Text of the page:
Steve Tilston and the letter from John Lennon


The story of Steve Tilston’s “lost” letter from John Lennon inspired the Hollywood movie Danny Collins starring Al Pacino in the title role.

In August 2010, it emerged that Lennon had written an undelivered letter of support to Steve in 1971. Lennon was prompted to write after seeing an interview with folk singer Steve in which he admitted he feared wealth and fame might negatively affect his song-writing. The incident quickly spawned the film Danny Collins in which ageing 1970s rocker Collins (Pacino) cannot give up his hard-living ways – but then his manager (Christopher Plummer), uncovers a 40-year-old undelivered letter to him from Lennon. He starts to think again.And the rest, as they say, is… Hollywood.

The film’s effect, however, Steve modestly says, has been a few fewer empty seats at his concerts. But he’s quick to stress the world of the film is very far distant from his own particular world, one he is keen to preserve.

Steve, who plays at this year’s Southdowns Folk Festival in Bognor Regis (Sept 23-25), said: “My first thought was that I really didn’t want my name to be used. Danny Collins in the films is a cross between Neil Diamond and Elton John. This character is playing the big circuits – and he is not remotely like me! It is not remotely my musical journey or my life style, and the fact is that I still like my life style! And I don’t think Danny Collins would particularly like to have my lifestyle. But we are actually talking about a fictional character here! But the film has had a slight effect. But really I didn’t want the attention. I didn’t want it to be my life story. I have never really gone down the full-on commercial writing route. Part of my journey as a musician has been to steer away from limousines and the high life and the glamour. That kind of thing is anathema to me.”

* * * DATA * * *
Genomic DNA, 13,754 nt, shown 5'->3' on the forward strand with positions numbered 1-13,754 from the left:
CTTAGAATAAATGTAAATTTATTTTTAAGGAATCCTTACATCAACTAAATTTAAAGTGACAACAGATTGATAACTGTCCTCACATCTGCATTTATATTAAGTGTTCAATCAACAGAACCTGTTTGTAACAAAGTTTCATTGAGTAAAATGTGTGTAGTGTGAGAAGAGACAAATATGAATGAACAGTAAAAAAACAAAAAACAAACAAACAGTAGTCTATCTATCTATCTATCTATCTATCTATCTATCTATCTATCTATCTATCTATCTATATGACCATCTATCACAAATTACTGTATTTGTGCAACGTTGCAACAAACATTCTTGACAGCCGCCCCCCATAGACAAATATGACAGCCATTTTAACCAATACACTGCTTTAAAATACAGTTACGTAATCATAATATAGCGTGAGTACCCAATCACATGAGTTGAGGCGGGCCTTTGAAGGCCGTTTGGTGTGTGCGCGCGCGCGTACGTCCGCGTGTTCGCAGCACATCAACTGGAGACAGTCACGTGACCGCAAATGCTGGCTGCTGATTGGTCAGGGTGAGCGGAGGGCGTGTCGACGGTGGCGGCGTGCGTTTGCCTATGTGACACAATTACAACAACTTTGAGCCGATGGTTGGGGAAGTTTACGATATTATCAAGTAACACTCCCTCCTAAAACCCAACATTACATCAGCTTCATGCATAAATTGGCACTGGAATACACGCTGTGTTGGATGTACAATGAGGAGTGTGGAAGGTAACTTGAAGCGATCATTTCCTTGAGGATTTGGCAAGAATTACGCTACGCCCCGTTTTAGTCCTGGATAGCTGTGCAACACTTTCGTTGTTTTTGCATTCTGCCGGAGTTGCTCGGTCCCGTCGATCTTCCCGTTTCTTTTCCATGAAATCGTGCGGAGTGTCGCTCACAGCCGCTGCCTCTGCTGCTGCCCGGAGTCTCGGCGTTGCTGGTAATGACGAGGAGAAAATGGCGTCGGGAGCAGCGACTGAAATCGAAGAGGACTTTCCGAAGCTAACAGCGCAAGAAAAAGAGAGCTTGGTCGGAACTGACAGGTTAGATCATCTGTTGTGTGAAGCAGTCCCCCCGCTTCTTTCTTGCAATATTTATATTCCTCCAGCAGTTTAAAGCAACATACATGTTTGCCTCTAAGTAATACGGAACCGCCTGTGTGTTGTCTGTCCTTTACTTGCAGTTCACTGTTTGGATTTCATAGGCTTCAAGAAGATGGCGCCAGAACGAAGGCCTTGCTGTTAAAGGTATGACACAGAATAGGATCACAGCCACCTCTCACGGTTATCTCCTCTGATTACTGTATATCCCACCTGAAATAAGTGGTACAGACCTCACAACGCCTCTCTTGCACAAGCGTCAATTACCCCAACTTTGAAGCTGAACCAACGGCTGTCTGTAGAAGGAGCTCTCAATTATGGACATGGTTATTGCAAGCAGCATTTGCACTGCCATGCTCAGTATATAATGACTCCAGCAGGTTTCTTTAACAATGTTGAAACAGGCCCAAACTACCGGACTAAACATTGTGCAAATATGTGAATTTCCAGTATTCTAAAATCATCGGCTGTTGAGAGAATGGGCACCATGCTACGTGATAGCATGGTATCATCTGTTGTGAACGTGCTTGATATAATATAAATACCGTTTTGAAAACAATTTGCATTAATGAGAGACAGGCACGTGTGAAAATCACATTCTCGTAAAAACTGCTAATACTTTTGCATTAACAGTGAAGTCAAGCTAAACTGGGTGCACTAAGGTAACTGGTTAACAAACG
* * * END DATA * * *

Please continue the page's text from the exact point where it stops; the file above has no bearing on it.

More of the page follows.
Steve’s first album came out in 1971 and he had a very positive response to his most recent album last year: “I didn’t for a moment dream that I would still be doing this when I turned professional. My dad said ‘What are you going to do when you turn 30?’ At that particular time, being a musician was regarded as being beyond the pale. Now it is accepted as being an honourable profession. When I turned 50, my dad paid me the compliment of saying I had done well, being my own boss for that period of time. My mother tells me he was very proud of me and would tell his friends, but he wouldn’t say it to me. He was just that generation, I think.”

Steve, who plays the Regis Centre on Sunday, September 25, said: “I am just pleased to be still getting away with it. I have been doing it for quite a while now, and I still enjoy it. My fingers can still go where I want them to; I can still reach the notes. It’s great.”

And adding interest just recently is his collaboration with Jez Lowe, a teaming-up which will result in an album together, The Janus Game, in November: “It’s quite a departure for both of us who have a pre-existence as songwriters to be working together.”

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